Australian prime minister readies trade, infrastructure pitch for Trump


US President Donald Trump and Australian Prime Minister Malcolm Turnbull traded compliments and declarations of enduring "mateship" at the White House Friday, striving to put an ill-tempered first phone call behind them.

Following their meeting, the White House said Trump and Turnbull "discussed ways to deepen trilateral cooperation with Japan and affirmed the importance of expanding cooperation between Australia, the US, Japan, and India".

Trump and Turnbull both dismiss speculation that their relationship had been damaged by their first, terse telephone conversation as national leaders previous year in which the president reluctantly agreed to honor an Obama administration deal to resettle up to 1,250 refugees that Australia had rejected.

"A lot of counties, cities, and states have a massive amount of capital tied up in assets that are paying no tax, making profits that shareholders never see and basically, in many cases, could be used more efficiently", Joe Hockey, ambassador of Australia to the United States, told reporters, citing the success of a similar program in Australia. "We maintain them. They are there and they're well known but we certainly don't presume to provide policy or political advice on that matter", Turnbull, refusing to draw Trump's ire, claimed.

And still, both Trump and Turnbull both hammered home that the relationship between Australia and the United States can only grow exponentially.

Mr Turnbull trod carefully, making it clear he was satisfied with Australia's gun laws, but declining to advise Mr Trump to follow a similar path.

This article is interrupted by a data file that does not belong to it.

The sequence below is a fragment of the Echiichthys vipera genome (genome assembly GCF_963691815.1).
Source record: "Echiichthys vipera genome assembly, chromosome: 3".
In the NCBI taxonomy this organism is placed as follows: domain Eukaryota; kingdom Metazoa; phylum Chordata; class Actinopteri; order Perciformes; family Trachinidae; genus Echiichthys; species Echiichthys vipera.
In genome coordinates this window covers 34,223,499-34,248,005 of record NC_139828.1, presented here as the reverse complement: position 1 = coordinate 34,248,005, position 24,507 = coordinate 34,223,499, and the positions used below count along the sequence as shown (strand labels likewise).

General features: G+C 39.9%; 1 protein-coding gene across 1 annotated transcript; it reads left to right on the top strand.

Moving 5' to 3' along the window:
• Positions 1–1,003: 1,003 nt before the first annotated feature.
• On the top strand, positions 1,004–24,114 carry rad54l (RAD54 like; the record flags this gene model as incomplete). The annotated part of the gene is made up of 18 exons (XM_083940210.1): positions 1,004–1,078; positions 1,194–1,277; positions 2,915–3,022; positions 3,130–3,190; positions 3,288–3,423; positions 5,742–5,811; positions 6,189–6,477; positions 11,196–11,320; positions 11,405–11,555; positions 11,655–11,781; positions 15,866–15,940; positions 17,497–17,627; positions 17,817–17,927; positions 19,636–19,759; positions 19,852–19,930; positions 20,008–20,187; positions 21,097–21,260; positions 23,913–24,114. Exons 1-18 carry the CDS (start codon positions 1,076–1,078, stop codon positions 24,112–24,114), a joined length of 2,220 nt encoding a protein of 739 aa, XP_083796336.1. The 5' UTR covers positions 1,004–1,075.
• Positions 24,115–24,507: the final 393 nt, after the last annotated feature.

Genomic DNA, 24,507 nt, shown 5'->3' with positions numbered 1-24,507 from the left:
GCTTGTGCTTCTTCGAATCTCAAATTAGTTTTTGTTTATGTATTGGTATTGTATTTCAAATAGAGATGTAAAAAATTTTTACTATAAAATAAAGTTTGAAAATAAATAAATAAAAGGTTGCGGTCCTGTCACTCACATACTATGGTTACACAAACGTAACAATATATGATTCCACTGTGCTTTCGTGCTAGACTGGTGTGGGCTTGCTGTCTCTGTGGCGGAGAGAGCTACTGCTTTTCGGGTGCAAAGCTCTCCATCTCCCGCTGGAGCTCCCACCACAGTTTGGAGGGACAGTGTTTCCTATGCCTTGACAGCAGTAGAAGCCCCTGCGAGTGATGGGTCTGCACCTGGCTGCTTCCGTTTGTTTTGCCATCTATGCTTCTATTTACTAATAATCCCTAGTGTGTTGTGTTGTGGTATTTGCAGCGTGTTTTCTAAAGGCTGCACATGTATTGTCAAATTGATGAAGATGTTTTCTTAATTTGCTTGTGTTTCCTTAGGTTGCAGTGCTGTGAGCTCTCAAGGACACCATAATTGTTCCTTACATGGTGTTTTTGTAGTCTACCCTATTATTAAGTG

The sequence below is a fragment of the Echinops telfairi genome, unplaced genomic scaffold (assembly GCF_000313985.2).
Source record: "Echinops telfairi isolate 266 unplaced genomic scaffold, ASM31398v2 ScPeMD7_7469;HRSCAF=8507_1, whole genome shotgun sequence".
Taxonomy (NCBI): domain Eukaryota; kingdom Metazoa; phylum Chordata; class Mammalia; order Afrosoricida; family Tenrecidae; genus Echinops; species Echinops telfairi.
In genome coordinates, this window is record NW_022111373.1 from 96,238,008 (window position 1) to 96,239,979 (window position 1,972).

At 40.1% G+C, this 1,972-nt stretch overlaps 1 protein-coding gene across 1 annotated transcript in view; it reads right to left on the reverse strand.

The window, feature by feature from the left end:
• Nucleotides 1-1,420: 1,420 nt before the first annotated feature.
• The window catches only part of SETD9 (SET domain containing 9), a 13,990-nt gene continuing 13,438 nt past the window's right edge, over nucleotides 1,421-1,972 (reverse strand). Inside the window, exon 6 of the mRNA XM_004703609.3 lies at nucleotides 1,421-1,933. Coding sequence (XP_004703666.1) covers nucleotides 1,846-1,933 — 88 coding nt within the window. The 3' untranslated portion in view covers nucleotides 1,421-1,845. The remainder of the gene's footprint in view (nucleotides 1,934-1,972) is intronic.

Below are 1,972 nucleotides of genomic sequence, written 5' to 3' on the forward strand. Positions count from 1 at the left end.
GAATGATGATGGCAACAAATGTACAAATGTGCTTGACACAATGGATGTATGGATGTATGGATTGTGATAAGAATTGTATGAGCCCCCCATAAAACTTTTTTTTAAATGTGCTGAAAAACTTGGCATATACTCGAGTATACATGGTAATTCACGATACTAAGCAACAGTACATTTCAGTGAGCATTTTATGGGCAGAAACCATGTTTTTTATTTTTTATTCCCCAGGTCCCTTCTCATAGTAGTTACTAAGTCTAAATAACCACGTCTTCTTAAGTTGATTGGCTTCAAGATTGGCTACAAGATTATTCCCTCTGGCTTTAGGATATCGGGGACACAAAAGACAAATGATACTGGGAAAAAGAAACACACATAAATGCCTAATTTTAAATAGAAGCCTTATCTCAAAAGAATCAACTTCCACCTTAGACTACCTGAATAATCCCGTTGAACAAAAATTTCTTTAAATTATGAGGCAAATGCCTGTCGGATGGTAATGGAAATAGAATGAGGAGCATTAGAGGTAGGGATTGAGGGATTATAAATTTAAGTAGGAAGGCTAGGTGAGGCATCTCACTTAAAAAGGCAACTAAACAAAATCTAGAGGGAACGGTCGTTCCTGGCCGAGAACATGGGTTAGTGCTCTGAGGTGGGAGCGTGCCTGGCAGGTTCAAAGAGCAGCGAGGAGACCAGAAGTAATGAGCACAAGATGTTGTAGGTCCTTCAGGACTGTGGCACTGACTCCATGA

Officials say Trump exploded and hung up after he was told about a Barack Obama-era deal to move refugees from Australia to America.

Members of Congress reportedly will travel to Australia later this year to discuss such funding sources for their forthcoming infrastructure legislation.

And despite a rising tide of isolationism, Mr Turnbull argued that the United States was at its best when it was acting as a global leader.

"We spent much of our time today talking about jobs", Turnbull said. He praised the "merit-based" immigration system of the land down under.

The Prime Minister was all smiles on Saturday before flying out of the United States capital bound for Canberra.

"There is no closer friendship", Trump said.

Along with Turnbull came a large group of company heads.

But Joe Hockey, Australia's ambassador to the USA, said the former businessmen now "understand each other" and enjoy each other's company.

The leaders described American-Australia bilateral relations as "rock solid", saying, "We recognize that it is more important than ever to defend our interests, values, and way of life". The pair held an infamously bad-tempered telephone call early on in Trump's presidency.

When asked if he would soon like to visit Australia, Mr Trump said, "I would absolutely".